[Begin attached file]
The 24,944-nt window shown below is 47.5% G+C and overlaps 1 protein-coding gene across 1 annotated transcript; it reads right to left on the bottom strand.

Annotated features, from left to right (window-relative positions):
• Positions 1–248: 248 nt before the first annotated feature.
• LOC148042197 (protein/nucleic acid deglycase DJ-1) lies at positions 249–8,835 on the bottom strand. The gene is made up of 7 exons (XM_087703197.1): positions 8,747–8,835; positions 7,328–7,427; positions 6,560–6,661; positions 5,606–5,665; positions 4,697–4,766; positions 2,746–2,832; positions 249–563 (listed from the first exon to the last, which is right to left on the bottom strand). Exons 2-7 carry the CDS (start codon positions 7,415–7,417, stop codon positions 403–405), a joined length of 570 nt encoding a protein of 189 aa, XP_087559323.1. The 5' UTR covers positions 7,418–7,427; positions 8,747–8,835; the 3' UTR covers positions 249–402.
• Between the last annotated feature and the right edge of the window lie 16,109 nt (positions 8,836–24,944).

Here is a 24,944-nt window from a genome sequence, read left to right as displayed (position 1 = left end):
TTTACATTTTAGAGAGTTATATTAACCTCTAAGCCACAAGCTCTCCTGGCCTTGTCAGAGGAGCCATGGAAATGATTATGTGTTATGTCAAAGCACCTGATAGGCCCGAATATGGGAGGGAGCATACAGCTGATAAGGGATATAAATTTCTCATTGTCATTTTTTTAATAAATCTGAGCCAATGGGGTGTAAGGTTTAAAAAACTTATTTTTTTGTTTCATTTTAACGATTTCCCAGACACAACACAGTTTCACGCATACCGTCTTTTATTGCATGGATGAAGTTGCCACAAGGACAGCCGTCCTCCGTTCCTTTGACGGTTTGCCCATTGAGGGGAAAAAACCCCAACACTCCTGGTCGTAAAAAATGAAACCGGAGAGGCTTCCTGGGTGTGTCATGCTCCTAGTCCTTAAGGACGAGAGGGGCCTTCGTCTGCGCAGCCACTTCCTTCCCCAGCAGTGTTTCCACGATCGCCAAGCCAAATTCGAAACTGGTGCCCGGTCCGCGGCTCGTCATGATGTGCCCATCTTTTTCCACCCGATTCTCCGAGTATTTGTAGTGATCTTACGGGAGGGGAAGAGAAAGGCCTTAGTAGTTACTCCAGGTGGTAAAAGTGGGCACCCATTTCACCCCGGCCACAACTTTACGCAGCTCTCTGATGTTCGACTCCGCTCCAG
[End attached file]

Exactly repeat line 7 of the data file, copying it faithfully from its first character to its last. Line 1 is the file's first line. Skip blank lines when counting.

TTTACATTTTAGAGAGTTATATTAACCTCTAAGCCACAAGCTCTCCTGGCCTTGTCAGAGGAGCCATGGAAATGATTATGTGTTATGTCAAAGCACCTGATAGGCCCGAATATGGGAGGGAGCATACAGCTGATAAGGGATATAAATTTCTCATTGTCATTTTTTTAATAAATCTGAGCCAATGGGGTGTAAGGTTTAAAAAACTTATTTTTTTGTTTCATTTTAACGATTTCCCAGACACAACACAGTTTCACGCATACCGTCTTTTATTGCATGGATGAAGTTGCCACAAGGACAGCCGTCCTCCGTTCCTTTGACGGTTTGCCCATTGAGGGGAAAAAACCCCAACACTCCTGGTCGTAAAAAATGAAACCGGAGAGGCTTCCTGGGTGTGTCATGCTCCTAGTCCTTAAGGACGAGAGGGGCCTTCGTCTGCGCAGCCACTTCCTTCCCCAGCAGTGTTTCCACGATCGCCAAGCCAAATTCGAAACTGGTGCCCGGTCCGCGGCTCGTCATGATGTGCCCATCTTTTTCCACCCGATTCTCCGAGTATTTGTAGTGATCTTACGGGAGGGGAAGAGAAAGGCCTTAGTAGTTACTCCAGGTGGTAAAAGTGGGCACCCATTTCACCCCGGCCACAACTTTACGCAGCTCTCTGATGTTCGACTCCGCTCCAG